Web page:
Why are calculus and linear algebra taught early?

Linear algebra and function theory are related — you can construct plenty of accurate analogies here, like functions and vectors, linear transforms and integral transforms, etc. In addition, the elementary techniques of calculus allow you to talk about non-linear transformations in a pretty nice manner — e.g. the Jacobian matrix as a change-of-basis matrix for non-linear co-ordinate transformations.

In general, calculus is just a special case and a “constructivist” kind of way of understanding the much deeper mathematical field of analysis. The calculus of variations, basic complex analysis, matrix calculus, etc. are other examples of this. It’s taught, despite its non-fundamental nature, not only because it locally linearises things with infinitesimals, allowing us to study non-linear things, e.g. in differential geometry, but also because a lot of its results are special cases of purer results in advanced mathematics. Some elementary examples: the chain rule, a special case of a change-in-basis-variables/the Jacobian matrix; the fundamental theorem of calculus and Stokes’ theorem, special cases of the generalised Stokes’ theorem in differential geometry.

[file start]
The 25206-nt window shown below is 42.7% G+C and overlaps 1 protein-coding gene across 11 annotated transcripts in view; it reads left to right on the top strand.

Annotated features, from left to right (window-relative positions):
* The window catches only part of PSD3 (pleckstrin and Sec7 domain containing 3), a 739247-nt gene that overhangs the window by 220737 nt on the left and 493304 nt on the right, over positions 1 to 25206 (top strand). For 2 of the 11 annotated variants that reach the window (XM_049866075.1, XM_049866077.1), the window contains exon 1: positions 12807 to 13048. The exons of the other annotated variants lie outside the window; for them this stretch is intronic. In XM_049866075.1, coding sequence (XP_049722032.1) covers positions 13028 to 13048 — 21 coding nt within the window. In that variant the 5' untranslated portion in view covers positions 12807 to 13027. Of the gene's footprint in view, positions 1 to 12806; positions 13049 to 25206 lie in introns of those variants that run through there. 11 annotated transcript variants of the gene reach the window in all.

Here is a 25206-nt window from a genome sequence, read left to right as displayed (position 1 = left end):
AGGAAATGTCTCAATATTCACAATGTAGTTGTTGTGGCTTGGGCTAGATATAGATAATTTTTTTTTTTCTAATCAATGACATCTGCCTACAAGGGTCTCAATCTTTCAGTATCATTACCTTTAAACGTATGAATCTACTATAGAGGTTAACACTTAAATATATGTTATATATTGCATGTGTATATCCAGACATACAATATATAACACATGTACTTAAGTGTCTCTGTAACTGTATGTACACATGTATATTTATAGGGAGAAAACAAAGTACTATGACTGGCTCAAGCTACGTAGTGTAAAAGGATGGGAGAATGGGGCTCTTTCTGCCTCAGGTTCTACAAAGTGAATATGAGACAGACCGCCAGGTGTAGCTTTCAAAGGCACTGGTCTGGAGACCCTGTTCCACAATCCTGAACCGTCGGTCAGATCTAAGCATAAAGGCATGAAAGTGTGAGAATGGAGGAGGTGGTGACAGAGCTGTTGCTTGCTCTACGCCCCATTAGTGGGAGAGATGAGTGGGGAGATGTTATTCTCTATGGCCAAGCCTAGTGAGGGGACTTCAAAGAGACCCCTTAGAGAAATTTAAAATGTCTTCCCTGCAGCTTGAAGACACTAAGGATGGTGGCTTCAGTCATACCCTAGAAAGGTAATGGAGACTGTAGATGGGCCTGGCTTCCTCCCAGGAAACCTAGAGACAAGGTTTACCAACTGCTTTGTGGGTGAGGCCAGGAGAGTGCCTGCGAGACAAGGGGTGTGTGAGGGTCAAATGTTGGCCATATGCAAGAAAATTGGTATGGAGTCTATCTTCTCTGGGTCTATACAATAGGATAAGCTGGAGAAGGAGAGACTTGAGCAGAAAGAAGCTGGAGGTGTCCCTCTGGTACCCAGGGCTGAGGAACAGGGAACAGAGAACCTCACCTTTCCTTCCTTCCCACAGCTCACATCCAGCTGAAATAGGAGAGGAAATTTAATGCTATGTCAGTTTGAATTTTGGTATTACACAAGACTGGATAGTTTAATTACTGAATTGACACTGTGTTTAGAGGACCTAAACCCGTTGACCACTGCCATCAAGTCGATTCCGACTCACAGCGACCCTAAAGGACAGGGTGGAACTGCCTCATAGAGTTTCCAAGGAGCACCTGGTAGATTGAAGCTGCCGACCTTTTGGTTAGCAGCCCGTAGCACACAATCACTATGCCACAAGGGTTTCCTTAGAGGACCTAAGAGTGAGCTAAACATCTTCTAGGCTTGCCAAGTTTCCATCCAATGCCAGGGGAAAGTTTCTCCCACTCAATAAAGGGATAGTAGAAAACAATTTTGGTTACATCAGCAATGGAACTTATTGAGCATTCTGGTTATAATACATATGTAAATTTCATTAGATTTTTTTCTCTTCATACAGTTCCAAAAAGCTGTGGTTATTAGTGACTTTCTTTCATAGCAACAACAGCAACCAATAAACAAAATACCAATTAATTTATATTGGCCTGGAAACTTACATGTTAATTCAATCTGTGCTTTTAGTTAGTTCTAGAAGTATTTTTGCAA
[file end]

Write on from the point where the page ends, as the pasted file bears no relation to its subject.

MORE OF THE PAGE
Linear algebra is taught for similar reasons — it introduces you to a lot of things in algebra, much like how calculus introduces you to a lot of things in analysis. Together, they also introduce you to a lot of things in geometry — largely because the “ideas” behind the two allow us to describe a lot of things in a linear way — completing the algebra-analysis-geometry trinity.

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